How likely is it that you could fall victim to a cybercrime? Consumer Reports says in the last two years, one in five people were victimized.
Lawrence Robreno knows the misery of having his identity stolen.
"They pretended they were me, calling up, making phone calls with my name, using my credit card, my information," said Robreno.
Like more than a million others in the last year, he had his identity stolen while shopping online.
"They started out small in 15,25, dollar increments, and they slowly increased. I tallied it up to somewhere close to $25,000," Robeno said.
Consumer Reports' Dean Gallea cautions only shop at sites you trust.
And it's essential to protect your computer from spyware, viruses, and spam by installing security software.
Consumer Reports tested security suites costing between $50-$90. But Dean found free security software that's on par with the best.
To fight viruses: AnitVir from Free-AV.com.
To prevent spyware: Windows Defender from Microsoft.com.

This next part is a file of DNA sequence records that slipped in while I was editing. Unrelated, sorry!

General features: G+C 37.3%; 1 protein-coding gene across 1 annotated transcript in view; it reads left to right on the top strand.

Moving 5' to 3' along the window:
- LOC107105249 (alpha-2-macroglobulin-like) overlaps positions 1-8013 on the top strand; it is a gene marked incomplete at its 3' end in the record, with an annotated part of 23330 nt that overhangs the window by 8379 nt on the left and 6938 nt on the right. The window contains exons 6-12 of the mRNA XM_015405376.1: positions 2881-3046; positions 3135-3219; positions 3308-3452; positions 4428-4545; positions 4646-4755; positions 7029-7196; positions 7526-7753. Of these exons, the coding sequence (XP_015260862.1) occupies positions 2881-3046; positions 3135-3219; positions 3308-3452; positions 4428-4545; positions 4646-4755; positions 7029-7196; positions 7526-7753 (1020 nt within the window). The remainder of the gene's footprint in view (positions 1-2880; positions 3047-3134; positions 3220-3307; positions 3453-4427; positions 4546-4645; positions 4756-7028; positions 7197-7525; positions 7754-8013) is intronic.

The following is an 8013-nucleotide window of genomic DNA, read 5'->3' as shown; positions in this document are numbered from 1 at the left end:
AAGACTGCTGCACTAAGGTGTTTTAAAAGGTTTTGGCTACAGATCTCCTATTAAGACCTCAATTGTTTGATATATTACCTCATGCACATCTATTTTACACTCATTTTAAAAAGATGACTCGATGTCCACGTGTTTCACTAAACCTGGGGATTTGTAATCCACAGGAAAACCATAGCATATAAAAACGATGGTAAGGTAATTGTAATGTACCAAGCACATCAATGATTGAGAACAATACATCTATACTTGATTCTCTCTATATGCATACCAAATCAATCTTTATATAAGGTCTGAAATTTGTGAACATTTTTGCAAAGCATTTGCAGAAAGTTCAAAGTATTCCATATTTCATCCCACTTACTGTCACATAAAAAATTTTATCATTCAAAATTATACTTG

And to stop spam: Spamfighter Standard from Spamfighter.com
You also want to protect against phishing. These emails look like they come from banks and other companies, bu are actually lures to gain access to your accounts.
"Never click on links in e-mails that go to banks or other sites that have your personal information," said Dean Gallea of Consumer Reports.
Instead, type the company's Web address into your browser.
And for more protection, Consumer Reports recommends downloading free anti-phishing software, such as the McAfee Site Advisor, which warns when you go to a dangerous site.
Consumer Reports says Apple computer are more likely to be attacked by viruses and spyware.
But since Macs can transmit infected files to Windows PCs even within a home network, Consumer Reports recommends installing an antivirus program, such as Norton Antivirus Eleven for Mac. It costs $50.